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THE GUESS WHO
see also: Bachman-Turner Overdrive

The Best of the Guess Who
Rating: 6
Squirm factor: 5
   There's a new biography of Randy Bachman (if you can believe that) that calls him and Burton Cummings "the Lennon & McCartney of Canada." I'm not sure about that claim (although I am sure that only in Canada could a guy named Burton be a rock star without taking a pseudonym) but the Guess Who's best work contains a blend of pop and rock elements much like the Beatles' did, but it also throws in some MOR and jazz elements that make it unique.
   Side one of this compilation is dedicated to the hits of the group while Bachman was a member, and side two features other songs (not all of them hits) from after he left. It's clear that there was something special about the work Cummings and Bachman did together, because the Guess Who takes a sharp nosedive without Bachman, and we all know about BTO. Side one is incredible, definitely a nine-point album side. The songs are conventionally catchy, yet built with odd structures and odder modalities, yet they brim with energy and confidence. It's like Steely Dan played by a bar band!
   Take "These Eyes" - starting off with an electric piano riff that turns out to be playing against the beat, then in glides that bass, working up and down the scale but never right on the tonic when the piano's there, and the double-tracked guitar fills in acoustic chords with a delicately timed electric "chick." And then it opens gently into the bridge by a change of accent in the piano. What an arrangement! And the lyrics are top-notch: how often do you get metonymy in a pop song? And let me say, Burton Cummings, for all his hippie affectations later, can deliver a ballad like this. He's smooth when he needs to be, impassioned in the chorus, but never screams or sounds shrill.
   Other great numbers are "Undun", with an unusual samba beat joined to a jazzy major-seventh chord progression, and "Laughing" which starts with a boring guitar pattern but redeems itself with the melody and especially the drum work in the bridge. "No Sugar Tonight" is another fabulous bit of poetry - metaphor this time (more common but still a nice touch). The music is more conventional but no less catchy. It's too bad "American Woman" is remembered as their biggest hit. The guitar lick is nice enough, but Cummings really overdoes the Robert Plant imitation (as if that's somebody to imitate!) and the lead guitar slathered everywhere is uninteresting and mucks up the sound.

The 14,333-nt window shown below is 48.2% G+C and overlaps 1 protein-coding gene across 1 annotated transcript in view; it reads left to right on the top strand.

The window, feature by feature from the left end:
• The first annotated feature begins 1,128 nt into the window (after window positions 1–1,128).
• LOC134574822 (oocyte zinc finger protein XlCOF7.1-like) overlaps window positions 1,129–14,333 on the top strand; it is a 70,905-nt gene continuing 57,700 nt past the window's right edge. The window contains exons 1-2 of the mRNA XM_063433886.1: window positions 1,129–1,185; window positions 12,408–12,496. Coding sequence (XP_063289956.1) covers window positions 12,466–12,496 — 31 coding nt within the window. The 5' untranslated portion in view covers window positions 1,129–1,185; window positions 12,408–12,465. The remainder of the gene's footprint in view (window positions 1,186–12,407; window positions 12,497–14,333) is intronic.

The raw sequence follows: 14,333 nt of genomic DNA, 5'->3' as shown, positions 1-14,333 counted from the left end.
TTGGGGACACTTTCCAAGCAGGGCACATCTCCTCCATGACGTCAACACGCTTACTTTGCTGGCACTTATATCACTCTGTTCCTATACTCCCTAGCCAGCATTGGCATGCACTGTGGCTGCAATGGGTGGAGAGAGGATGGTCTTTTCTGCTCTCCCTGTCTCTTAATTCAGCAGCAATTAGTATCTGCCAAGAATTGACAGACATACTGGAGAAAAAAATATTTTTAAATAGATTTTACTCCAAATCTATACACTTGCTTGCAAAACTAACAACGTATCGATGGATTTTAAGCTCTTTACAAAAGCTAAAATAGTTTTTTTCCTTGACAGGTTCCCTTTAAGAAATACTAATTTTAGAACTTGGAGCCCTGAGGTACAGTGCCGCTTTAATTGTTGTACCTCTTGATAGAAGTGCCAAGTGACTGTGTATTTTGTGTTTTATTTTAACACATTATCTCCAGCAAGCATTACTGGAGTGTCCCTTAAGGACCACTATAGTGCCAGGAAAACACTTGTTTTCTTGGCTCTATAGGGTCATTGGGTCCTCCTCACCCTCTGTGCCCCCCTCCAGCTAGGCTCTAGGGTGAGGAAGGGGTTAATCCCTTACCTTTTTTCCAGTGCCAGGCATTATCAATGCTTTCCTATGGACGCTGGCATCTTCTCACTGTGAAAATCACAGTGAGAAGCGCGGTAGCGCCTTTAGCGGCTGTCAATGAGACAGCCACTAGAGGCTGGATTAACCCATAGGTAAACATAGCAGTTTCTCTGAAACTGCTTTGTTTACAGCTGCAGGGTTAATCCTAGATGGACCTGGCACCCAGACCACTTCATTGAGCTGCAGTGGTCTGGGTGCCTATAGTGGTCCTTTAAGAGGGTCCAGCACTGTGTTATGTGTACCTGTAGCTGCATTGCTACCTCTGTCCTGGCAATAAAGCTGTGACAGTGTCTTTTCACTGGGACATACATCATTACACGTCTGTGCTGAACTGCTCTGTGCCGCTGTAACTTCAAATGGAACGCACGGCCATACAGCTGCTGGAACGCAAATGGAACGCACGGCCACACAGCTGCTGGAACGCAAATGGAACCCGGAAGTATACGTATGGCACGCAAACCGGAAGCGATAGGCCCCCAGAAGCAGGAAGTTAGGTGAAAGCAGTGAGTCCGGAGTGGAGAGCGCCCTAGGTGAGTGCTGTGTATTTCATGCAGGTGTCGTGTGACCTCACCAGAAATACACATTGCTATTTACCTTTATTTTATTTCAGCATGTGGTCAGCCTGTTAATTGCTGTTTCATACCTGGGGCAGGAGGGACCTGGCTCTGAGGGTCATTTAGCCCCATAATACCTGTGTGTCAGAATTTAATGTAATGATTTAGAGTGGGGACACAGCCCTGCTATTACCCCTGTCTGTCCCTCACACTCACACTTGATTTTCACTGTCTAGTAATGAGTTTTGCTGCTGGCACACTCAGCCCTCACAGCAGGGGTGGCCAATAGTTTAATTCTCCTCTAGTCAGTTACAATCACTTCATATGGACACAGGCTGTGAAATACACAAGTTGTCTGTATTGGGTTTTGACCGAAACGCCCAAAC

At the end of side one, though, you might just be thinking that biographer was on to something. Here's a handful of quality songs - each eminently coverable, appealing to all types of fans, yet musically innovative and lyrically profound. Just like all those Lennon/McCartney tunes. Side two, though, takes a dip into Wild Life/Some Time in New York territory.
   Bachman was replaced by Kurt Winter, who writes half of side two. "Hand Me Down" world was a hit, and it's not too bad. The chorus is moderately catchy, 'til the shrill "I've got one already" melody kicks in, and the gibberish of the verse lyrics is redeemed by the funky rhythm. "Bus Rider", however, is atrocious. Blaring one-note melody, sung in straight harmonies to pound home its banality, and an absolutely idiotic lyric. Do they think none of their fans ride the bus? To whom is this song meant to appeal?
   Cummings turns in "Share the Land", which is a terrific composition: the chorus is catchy but not trite, with its modulating tune over downwards-moving chords, and the three-part harmonies are a nice touch. I'm not sure why all those musicians around 1970 were convinced the revolution was at hand, though, nor why they thought that the proletariat was just clamoring to give rock stars the cream of their oppressors' reclaimed assets. Winter and Cummings collaborate on "Do You Miss Me Darling?" and "Hang on to Your Life." The first is pretty dull, with a slow tempo and a static tune. The latter is just bizarre. I remember hearing stories that after John Bonham died, Yes and Zeppelin were going to merge. If you've ever wondered what it would have sounded like, go no further. The chorus has all those weird Yes harmonies, and the main riff is tough and bluesy, and the whole thing ends with a Psalm reading. The parts don't really jell, and it's a tough four minutes to sit through.
   The story of the Guess Who is a crying shame. Bachman and Cummings, working together, produced some amazing music, but apart they were each distinctly less than half of their former sum.

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